By Raisa Bruner
June 10, 2016

New storytellers are pushing the classic fairytale narrative into the 21st century by introducing characters who aren’t heteronormative.

In Hulu‘s new animated lesbian fairytale, a four-minute narrated short called Rosaline, a country girl on a walk through the woods subverts pretty much every stereotypical fairytale trope: she evades the cackling witch (and traditional poisoned apple), outsmarts the big bad wolf, and even outwits her bubbly fairy godmother, who just wants to set her up with a prince.

“What’s been done by others won’t decide who I will be,” Rosaline insists. At story’s end, she finds herself happily at the home of her true love: another female character.

The story may be simple, but the twist is revolutionary. Fairytales and cartoons, dominated by the Disney/Pixar industrial juggernaut, almost universally follow a heteronormative hero-meets-damsel-in-distress script. (Think of every princess who needs a prince to kiss her, marry her or protect her from evil.) The damsel-in-distress character appears to be fading as we venture further into the 21st century — as evidenced by films like Let It Go and Tangled — but when it comes to depictions of LGBT affection, the oeuvre is still sorely lacking. All of Disney’s releases in the last year were straight-only, and of Pixar’s 16 previous projects, none featured a gay character, as Variety reported.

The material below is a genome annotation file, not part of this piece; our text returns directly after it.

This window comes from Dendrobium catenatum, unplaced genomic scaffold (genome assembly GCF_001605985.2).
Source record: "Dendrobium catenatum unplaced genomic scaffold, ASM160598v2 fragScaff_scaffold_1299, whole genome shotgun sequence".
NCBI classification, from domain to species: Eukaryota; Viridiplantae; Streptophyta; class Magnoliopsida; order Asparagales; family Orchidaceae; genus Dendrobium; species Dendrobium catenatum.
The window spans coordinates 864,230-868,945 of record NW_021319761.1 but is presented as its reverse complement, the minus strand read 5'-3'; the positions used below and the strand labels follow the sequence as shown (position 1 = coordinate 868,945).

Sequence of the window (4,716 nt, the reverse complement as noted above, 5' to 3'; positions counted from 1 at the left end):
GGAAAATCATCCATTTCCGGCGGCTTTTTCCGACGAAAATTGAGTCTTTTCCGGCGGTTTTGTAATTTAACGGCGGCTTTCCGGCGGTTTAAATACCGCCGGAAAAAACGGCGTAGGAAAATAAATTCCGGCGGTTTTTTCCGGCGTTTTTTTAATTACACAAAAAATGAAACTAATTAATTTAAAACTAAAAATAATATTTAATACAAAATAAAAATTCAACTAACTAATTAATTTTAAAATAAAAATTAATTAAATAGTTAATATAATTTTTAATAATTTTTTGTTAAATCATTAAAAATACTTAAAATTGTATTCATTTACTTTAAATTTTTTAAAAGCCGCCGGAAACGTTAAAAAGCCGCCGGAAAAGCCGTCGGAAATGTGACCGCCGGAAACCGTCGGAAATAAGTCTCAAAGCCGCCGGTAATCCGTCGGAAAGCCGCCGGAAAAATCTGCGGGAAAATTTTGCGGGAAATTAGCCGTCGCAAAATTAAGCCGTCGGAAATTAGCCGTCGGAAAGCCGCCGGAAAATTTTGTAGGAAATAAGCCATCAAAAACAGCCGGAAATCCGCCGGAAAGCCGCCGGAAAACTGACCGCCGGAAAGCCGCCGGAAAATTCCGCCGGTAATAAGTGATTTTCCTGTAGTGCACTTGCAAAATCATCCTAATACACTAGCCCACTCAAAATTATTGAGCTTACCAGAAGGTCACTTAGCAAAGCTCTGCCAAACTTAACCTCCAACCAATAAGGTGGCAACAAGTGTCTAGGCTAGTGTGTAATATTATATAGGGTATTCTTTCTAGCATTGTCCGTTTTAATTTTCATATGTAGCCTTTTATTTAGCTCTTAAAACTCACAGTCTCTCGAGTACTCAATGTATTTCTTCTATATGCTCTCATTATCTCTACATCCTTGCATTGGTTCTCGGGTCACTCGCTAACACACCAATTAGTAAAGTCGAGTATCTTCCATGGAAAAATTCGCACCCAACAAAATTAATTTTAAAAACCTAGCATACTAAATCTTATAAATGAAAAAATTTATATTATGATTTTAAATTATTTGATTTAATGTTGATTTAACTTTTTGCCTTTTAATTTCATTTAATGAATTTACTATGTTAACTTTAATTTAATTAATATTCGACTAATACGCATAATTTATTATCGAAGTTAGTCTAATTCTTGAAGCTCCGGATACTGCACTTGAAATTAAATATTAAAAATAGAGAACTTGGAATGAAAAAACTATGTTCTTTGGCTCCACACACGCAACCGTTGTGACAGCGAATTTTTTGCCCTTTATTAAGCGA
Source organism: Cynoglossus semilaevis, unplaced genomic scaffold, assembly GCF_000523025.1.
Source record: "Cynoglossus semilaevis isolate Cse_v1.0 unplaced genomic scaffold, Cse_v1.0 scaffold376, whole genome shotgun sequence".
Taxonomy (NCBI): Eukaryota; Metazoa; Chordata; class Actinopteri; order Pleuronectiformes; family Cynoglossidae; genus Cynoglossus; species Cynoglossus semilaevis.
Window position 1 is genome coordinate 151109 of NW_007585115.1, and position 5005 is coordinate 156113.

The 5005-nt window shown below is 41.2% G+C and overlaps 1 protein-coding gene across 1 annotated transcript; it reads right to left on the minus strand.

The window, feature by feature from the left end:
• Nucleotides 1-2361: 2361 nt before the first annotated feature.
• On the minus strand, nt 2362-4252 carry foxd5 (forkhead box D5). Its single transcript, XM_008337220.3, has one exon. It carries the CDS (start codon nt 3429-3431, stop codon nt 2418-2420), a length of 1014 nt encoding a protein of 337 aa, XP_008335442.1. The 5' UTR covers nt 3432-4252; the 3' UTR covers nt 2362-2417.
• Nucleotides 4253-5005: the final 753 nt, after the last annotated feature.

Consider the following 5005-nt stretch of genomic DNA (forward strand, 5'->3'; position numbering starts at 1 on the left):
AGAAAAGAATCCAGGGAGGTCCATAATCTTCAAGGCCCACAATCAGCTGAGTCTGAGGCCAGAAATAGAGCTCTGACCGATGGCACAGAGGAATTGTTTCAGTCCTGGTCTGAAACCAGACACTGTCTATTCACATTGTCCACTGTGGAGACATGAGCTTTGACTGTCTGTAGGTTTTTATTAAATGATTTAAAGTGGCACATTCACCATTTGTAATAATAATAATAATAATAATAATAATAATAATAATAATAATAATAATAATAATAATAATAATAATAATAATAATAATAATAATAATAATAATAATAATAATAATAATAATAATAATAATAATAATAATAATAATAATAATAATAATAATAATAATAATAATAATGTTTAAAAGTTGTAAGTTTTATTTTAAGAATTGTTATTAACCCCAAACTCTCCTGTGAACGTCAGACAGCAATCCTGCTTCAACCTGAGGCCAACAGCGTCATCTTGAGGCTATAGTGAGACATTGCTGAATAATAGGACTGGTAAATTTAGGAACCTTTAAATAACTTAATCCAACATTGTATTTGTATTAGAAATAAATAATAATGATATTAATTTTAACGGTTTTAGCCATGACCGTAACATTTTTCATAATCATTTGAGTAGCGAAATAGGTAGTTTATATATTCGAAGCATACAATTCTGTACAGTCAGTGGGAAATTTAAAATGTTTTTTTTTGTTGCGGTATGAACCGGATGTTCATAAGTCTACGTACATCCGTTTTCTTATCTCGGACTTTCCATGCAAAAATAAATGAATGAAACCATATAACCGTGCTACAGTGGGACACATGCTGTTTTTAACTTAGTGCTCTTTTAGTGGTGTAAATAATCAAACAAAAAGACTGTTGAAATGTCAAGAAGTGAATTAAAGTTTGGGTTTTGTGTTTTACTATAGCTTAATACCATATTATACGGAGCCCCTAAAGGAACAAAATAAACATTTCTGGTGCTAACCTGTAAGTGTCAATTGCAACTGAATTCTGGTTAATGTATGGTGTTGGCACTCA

Most recently, many people were pleasantly surprised to see what appeared to be a lesbian couple swooning over a baby in the trailer for Pixar’s forthcoming Finding Nemo sequel, Finding Dory. But early viewings of the film, due out June 17, seem to discount that theory, leaving many to lament yet another missed opportunity.

That’s where independent projects like Rosaline, from children’s book author Daniel Errico, offer a refreshing alternative. The four-minute Hulu short comes on the heels of other small-scale endeavors to present an LGBT-friendly alternative for kids with stories like Promised Land, a Kickstarter-funded children’s book that about a boy who meets (and falls in love with) a prince.

In Rosaline, our heroine rejects the enchantments that her fairy godmother tries to perform and the traditional romance she tries to foist on her. Her happily ever after, though, is just as magical — and much more groundbreaking.

Write to Raisa Bruner at raisa.bruner@time.com.

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